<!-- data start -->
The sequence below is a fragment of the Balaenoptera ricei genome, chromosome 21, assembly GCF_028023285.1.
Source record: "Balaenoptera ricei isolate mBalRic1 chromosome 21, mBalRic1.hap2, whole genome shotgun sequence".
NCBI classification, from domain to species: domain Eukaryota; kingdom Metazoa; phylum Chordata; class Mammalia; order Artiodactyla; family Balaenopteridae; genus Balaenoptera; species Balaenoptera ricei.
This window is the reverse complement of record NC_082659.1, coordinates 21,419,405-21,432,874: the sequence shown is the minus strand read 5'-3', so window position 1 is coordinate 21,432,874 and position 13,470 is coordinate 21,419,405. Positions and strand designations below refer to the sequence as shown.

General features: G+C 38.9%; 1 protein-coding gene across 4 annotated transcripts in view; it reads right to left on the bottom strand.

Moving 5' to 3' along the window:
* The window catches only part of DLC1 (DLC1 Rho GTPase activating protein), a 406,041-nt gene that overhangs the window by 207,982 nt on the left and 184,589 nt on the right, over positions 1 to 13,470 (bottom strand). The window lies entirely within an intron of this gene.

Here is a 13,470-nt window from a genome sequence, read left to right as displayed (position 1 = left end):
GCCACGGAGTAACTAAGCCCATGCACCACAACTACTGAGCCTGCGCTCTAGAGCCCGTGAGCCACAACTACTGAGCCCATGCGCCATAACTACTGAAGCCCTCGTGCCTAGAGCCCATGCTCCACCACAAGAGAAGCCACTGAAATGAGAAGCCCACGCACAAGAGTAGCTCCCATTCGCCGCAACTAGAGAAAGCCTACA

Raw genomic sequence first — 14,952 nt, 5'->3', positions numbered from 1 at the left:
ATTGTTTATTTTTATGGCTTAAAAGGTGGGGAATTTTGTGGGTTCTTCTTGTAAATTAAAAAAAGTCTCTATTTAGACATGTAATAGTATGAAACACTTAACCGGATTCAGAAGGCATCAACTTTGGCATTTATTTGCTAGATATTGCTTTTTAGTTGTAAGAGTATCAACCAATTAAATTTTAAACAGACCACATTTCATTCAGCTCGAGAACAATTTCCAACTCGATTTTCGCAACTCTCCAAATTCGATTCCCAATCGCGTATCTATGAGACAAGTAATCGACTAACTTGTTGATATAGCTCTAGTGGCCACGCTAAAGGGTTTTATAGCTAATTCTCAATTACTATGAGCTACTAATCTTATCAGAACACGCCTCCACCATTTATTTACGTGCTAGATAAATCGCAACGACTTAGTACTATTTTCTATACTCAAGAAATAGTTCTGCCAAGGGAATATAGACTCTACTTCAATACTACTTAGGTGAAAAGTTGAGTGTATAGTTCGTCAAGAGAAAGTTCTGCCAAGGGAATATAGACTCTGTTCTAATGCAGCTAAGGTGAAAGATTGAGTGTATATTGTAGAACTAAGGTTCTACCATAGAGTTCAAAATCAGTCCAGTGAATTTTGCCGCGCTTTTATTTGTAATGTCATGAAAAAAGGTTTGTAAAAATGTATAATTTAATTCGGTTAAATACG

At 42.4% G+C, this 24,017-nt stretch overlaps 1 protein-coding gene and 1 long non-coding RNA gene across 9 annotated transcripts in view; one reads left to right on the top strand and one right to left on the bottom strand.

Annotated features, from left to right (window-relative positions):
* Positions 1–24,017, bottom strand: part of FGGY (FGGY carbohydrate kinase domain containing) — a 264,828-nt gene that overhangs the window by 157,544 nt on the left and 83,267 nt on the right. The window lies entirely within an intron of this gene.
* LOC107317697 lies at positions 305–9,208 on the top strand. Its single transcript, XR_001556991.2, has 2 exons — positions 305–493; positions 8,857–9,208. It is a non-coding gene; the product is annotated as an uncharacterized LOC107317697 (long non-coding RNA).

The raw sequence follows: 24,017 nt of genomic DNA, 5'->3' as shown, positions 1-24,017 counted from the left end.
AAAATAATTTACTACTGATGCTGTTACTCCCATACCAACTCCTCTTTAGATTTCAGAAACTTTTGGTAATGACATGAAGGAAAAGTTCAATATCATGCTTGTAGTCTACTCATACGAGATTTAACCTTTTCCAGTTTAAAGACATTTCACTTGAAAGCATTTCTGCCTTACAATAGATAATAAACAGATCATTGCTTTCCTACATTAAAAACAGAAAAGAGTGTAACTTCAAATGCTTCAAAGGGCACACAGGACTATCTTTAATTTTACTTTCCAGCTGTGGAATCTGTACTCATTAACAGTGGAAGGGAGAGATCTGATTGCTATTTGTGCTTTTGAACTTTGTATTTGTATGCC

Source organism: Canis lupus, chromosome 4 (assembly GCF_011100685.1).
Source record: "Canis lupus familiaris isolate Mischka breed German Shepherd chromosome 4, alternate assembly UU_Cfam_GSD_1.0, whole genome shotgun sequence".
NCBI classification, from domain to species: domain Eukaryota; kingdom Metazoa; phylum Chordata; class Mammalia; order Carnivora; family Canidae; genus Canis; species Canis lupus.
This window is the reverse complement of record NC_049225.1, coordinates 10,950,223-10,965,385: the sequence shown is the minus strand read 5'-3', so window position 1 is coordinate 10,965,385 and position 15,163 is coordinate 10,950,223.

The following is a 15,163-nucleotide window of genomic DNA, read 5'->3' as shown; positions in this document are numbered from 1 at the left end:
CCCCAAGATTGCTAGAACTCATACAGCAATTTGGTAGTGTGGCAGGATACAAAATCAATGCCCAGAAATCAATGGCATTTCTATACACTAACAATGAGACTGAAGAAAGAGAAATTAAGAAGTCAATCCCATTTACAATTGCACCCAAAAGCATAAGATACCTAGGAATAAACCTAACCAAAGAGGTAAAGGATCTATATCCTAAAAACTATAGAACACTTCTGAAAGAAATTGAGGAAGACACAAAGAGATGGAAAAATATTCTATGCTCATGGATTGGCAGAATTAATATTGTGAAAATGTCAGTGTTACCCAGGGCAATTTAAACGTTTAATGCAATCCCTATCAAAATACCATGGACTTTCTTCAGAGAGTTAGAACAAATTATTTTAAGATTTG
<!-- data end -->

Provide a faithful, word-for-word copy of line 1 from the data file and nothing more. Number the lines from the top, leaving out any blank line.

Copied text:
The sequence below is a fragment of the Balaenoptera ricei genome, chromosome 21, assembly GCF_028023285.1.